Nevada - #25
Ranking: Occupational Freedom
Unsurprisingly, Nevada is consistently one of the top states for personal freedom. However, the Great Recession, which was more severe only in Illinois and North Carolina, greatly damaged Nevada’s fiscal position.
Nevada’s fiscal policy has worsened since 2002, a fact that might have something to do with a 2003 state supreme court decision setting aside part of the state constitution, which required a supermajority for tax increases. State-level taxes have gone up from a low of 5.1 percent of adjusted personal income in FY 2009 to about 5.8 percent today, while local taxes have remained steady at 3.4 to 3.5 percent of income. Nevadans have virtually no choice of local governments, given the importance of territorially vast counties. Government employment and consumption are now well below average after spiking during the recession, and government debt is coming down, though still well above average (and above where it was in 2000) at 24.1 percent of income. Cash and security assets are a bit below average at about half of the level of state and local debt.
After years of deterioration, Nevada’s regulatory policy rebounded in 2013 because of a variety of factors. As one of the sand states attracting huge net inmigration in the 1990s and early 2000s, Nevada has retained an admirable degree of land-use freedom. However, renewable portfolio standards are quite high and rising, affecting the cost of electricity. Nevada does have a right-to-work law but also has a minimum wage, which was hiked further in 2015. Cable and telecommunications have been liberalized. Occupational freedom declined dramatically between 2000 and 2006 because of the expansion of licensing, but in 2013 nurse practitioners gained the right of independent practice with full prescription authority. Insurance freedom is low because of prior approval of rates and forms, but the state joined the Interstate Insurance Product Regulation Compact in 2011–12. The state has certificate-of-need requirements for hospitals and household goods movers. Direct auto sales were partially legalized in 2013. The court system is about average and improved in 2013 and 2015 as the state gradually moved off the “judicial hellhole” list.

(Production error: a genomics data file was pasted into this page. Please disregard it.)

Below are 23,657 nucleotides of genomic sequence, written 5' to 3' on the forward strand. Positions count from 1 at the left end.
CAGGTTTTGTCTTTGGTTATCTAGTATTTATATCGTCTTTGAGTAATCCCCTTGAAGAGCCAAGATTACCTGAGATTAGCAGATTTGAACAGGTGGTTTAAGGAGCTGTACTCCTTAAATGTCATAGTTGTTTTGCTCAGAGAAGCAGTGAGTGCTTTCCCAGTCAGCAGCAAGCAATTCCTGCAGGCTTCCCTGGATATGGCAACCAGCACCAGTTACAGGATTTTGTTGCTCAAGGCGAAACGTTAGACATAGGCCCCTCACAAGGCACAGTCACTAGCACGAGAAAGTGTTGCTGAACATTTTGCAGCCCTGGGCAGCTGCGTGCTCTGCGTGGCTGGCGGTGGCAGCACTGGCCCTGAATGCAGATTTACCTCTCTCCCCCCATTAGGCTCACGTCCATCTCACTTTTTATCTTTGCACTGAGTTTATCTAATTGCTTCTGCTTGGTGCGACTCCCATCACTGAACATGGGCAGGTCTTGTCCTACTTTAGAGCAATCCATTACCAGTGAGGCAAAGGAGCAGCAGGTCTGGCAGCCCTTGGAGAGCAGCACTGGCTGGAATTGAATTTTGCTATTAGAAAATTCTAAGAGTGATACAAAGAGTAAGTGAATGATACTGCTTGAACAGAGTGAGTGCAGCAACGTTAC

Nevada is number one for gambling freedom (no surprise), and it is the only state with legal prostitution (local option). However, on criminal justice policy Nevada is more of a mixed bag. Nondrug victimless crime arrests are high but have fallen over time, and it is possible that they are overstated because of Nevada’s high tourist population. The incarceration rate is about average for its crime prevalence. The civil asset forfeiture regime is mediocre following a small reform in 2015. Marijuana was legalized in 2016 by initiative. Gun rights are extensive and have generally gained over time. Nevada is one of the top states for alcohol freedom, with fully private wholesaling and retailing, low taxes, no blue laws, legal direct wine shipping, and wine and spirits in grocery stores. In 2013, the state enacted a law giving illegal immigrants access to driver’s licenses, which outweighs its 2011 move to ban handheld cell phone use in increasing overall travel freedom. Nevada is now mediocre for educational freedom. Private schools are tightly regulated, facing mandatory state approval, mandatory teacher licensing, and detailed private school curriculum control. However, the state has a broad tax credit scholarship, enacted in 2015. Even tobacco is not as tightly controlled as one would expect from a state with the ballot initiative, although taxes were raised in 2015. Nevadans may still light up in bars with permission of the owner.